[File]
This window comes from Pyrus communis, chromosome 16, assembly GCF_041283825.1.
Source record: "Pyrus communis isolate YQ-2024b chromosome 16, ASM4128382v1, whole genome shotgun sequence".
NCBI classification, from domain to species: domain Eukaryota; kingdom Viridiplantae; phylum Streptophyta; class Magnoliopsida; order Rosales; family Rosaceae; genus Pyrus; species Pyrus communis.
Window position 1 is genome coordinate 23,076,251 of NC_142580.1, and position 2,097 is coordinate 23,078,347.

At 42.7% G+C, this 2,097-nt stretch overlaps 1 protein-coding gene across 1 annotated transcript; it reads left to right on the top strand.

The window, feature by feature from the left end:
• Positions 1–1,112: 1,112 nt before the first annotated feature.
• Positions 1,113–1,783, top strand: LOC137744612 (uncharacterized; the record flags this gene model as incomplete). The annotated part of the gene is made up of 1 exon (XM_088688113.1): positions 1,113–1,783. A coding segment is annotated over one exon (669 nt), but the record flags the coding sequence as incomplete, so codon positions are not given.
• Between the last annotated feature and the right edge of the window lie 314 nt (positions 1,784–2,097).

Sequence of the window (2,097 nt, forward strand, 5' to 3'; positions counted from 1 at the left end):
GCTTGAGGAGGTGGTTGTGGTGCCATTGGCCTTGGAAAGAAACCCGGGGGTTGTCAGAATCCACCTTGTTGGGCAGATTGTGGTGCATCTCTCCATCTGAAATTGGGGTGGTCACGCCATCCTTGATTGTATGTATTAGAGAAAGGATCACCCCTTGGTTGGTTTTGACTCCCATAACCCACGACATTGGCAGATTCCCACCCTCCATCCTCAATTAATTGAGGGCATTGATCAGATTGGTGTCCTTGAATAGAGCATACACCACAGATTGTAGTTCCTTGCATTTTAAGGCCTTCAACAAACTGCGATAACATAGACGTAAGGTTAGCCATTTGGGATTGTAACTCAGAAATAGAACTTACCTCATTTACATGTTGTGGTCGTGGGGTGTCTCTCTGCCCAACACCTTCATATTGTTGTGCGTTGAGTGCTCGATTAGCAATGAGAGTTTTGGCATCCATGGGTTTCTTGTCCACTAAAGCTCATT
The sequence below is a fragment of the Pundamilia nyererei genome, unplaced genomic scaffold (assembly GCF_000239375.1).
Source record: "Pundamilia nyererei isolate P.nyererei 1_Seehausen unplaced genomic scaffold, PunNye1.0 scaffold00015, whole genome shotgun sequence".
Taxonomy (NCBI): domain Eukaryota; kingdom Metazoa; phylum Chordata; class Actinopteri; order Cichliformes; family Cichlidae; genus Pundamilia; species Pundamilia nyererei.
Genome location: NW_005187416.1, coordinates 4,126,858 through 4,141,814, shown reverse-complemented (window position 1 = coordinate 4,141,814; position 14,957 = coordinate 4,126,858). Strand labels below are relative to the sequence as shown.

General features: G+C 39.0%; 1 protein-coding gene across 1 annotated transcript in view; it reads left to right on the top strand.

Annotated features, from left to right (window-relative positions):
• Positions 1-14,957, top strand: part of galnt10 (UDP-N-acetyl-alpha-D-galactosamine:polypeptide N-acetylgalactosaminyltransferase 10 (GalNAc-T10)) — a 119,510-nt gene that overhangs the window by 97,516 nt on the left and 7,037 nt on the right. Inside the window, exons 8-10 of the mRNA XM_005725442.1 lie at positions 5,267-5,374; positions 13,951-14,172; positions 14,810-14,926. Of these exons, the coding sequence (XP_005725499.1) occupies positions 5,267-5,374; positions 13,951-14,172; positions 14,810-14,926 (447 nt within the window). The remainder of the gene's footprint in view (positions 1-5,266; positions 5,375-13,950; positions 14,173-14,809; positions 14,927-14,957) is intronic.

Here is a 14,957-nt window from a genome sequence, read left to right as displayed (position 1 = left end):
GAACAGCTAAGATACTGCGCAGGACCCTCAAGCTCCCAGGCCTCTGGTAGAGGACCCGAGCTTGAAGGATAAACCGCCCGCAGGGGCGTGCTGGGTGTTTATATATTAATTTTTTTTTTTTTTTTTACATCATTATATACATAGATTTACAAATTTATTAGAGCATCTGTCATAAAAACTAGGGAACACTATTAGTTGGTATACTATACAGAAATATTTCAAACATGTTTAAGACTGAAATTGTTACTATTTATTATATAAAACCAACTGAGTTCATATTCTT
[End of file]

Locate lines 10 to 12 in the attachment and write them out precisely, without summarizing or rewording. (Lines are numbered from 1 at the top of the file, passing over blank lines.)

Sequence of the window (2,097 nt, forward strand, 5' to 3'; positions counted from 1 at the left end):
GCTTGAGGAGGTGGTTGTGGTGCCATTGGCCTTGGAAAGAAACCCGGGGGTTGTCAGAATCCACCTTGTTGGGCAGATTGTGGTGCATCTCTCCATCTGAAATTGGGGTGGTCACGCCATCCTTGATTGTATGTATTAGAGAAAGGATCACCCCTTGGTTGGTTTTGACTCCCATAACCCACGACATTGGCAGATTCCCACCCTCCATCCTCAATTAATTGAGGGCATTGATCAGATTGGTGTCCTTGAATAGAGCATACACCACAGATTGTAGTTCCTTGCATTTTAAGGCCTTCAACAAACTGCGATAACATAGACGTAAGGTTAGCCATTTGGGATTGTAACTCAGAAATAGAACTTACCTCATTTACATGTTGTGGTCGTGGGGTGTCTCTCTGCCCAACACCTTCATATTGTTGTGCGTTGAGTGCTCGATTAGCAATGAGAGTTTTGGCATCCATGGGTTTCTTGTCCACTAAAGCTCATT
The sequence below is a fragment of the Pundamilia nyererei genome, unplaced genomic scaffold (assembly GCF_000239375.1).